As a society, we should think long and hard about where the culture of celebrity is leading us.
Celebrity is built on novelty. When celebrities see their star beginning to wane, they often turn to shock value to rescue them from obscurity. But when something loses its shock value, something even more alarming has to take its place - and the downward spiral begins.
What may start out as a ploy to gain publicity can all too quickly become a life-threatening bondage.
Celebrity is largely about image, and image can be a dangerous thing.
Julian Lennon, son of John, reportedly said: 'The only thing I ever learned from my dad was how not to be a father.' Image can ruin families. It also warps our sense of who we are. Marilyn Monroe once said, 'I seem to be a whole superstructure without a foundation.'
Celebrity also turns a person's work into their entire meaning for existence - creating a dangerous bias away from inherent self-worth, toward performance-based value.
Unless they're deliberately acting up in some way, all we people know about celebrities is what we see of them when they're functioning in the area of their greatest gift.
We all have special gifts, activities in which we excel. Imagine other people only ever saw you when you were doing that one special thing. They would only see you at your very best.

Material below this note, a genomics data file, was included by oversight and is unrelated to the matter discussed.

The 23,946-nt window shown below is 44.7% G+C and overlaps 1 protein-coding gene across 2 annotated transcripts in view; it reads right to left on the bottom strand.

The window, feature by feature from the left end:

That may sound attractive, but before long you would begin to feel guilty about the other areas of your life, where you're not so strong. In the areas where we are weak we need the support and understanding of others.
In the end, if people only see the best side of us they place upon us expectations that we can't possibly fulfil. When that happens, a well-balanced self-image becomes impossible, and relationships become very difficult to sustain, for relationship is built on vulnerability as well as strength.
Reading today's news reports, I can't help feeling that a relatively quiet and normal life would suit someone like Susan Boyle far better than the life of instant worldwide name and face recognition that seems to have opened up before her.
I'm fairly sure she didn't enter Britain's Got Talent to become a cog in a huge money-making machine - to improve her lot, yes; to show what she could do, definitely; but not to become either a sign-on-the-line corporate slave or fodder for press headlines.
In the end, celebrity is a poor substitute for what we as human beings really crave, which is not image but influence.
About Mal Fletcher:
Mal Fletcher is an author, business and media consultant, media commentator, global conference speaker and broadcaster based in London.
He has pioneered several major leadership networks and is the chairman of 2020 Plus, a London-based leadership and communications consultancy which is helping business, media and community groups to proactively engage future change, especially in difficult times.
Mal hosts the annual Strategic Leadership Consultation, which he founded in 1998, and was the founding National Director of Youth Alive Australia, a large, nationwide organisation teaching positive values to young people and running drug and alcohol-free events.
Follow Mal on Twitter www.twitter.com/malfletcher or go to www.2020Plus.org for more information. Copyright Mal Fletcher 2009